[erlang-questions] Proposal for is_iolist/1 guard

Richard O'Keefe <>
Fri May 29 01:20:16 CEST 2009

On 28 May 2009, at 5:48 pm, Alpár Jüttner wrote:

>> Now guards are a special sublanguage in Erlang.
>> They are supposed to be fast.  The one thing that
>> stops them always being fast is that length/1 is
>> allowed, which was arguably a mistake.  However,
>> at least length/1 is tail recursive, so all
>> existing guards can execute in bounded space, if
>> not (thanks to length/1, drat it) bounded time.
> Once we abandoned the bounded time requirement (which would indeed  
> look
> a reasonable assumption), why do we want bounded space?

I've been saying off and on for a long time that we ought to get
rid of length/1 from the guard sublanguage.  I believe I've proposed
these guards before:

         is_list(T, L)     is true when T is a list at least up to  
length L
         is_list(T, L, U)  is true when length(T) >= L, length(T) =< U
         is_tuple(T, L)    is true tuple_size(T) >= L
         is_tuple(T, L, U) is true when tuple_size(T) >= L, =< U

Now a check for length(L) == 4 has cost determined by the size of
L, which could be anything.  But a check for is_list(L, 4, 4) has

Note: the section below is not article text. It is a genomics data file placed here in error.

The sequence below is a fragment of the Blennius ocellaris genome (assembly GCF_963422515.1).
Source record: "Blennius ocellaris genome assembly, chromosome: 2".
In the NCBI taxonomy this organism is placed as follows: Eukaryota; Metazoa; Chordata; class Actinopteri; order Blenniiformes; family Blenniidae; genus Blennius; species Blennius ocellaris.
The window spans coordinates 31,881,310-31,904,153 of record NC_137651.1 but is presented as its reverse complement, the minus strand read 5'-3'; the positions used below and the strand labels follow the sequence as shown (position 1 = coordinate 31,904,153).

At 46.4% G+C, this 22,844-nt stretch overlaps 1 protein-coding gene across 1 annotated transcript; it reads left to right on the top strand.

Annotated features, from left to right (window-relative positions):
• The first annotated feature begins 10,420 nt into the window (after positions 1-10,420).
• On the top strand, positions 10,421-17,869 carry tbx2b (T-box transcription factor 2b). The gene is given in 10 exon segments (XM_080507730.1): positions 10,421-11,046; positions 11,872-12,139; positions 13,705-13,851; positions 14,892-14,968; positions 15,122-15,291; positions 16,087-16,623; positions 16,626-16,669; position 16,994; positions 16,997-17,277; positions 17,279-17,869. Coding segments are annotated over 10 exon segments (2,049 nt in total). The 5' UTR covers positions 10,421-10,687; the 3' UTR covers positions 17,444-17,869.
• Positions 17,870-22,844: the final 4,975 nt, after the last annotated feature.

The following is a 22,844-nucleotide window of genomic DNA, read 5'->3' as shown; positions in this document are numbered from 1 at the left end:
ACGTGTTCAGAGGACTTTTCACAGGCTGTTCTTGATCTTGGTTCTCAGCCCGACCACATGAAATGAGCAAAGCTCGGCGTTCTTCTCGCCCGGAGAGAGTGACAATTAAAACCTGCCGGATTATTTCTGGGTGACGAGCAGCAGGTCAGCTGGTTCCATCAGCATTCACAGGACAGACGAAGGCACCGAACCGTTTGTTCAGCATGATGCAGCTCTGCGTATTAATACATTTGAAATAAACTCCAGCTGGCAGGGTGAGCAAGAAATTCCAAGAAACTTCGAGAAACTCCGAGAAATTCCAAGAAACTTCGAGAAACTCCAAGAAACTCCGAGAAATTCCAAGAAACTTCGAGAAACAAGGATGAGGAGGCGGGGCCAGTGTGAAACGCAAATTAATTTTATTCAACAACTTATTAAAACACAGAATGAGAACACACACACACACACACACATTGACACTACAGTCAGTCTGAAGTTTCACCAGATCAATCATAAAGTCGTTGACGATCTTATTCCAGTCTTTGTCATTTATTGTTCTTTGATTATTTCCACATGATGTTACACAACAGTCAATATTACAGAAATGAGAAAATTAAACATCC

cost limited by the argument 4.

I once trawled through all the Erlang code I had available and
didn't find anything that really *required* the unbounded length/1
BIF in guards if you had these or you were willing to reprogram
just a little bit.

Of course this still leaves ... X ... X ... in patterns, and X == Y
in guard tests, but it doesn't seem to be common for people to
_intend_ these to be applied to data structures of unknown and
possibly very large size.

> It there any
> (theoretical/practical) reasoning behind? Do we want to avoid garbage
> collection?

The practical issue is that bounded space here really means SMALL space
whereas unbounded space might mean LARGE space that _can't_ be garbage
collected.  Sadly, we can't manage without garbage collection inside
guards, because guards can do arithmetic, and floating point numbers
need boxes and integers can be bignums.  But at least we can hope to
avoid _fruitless_ garbage collection.

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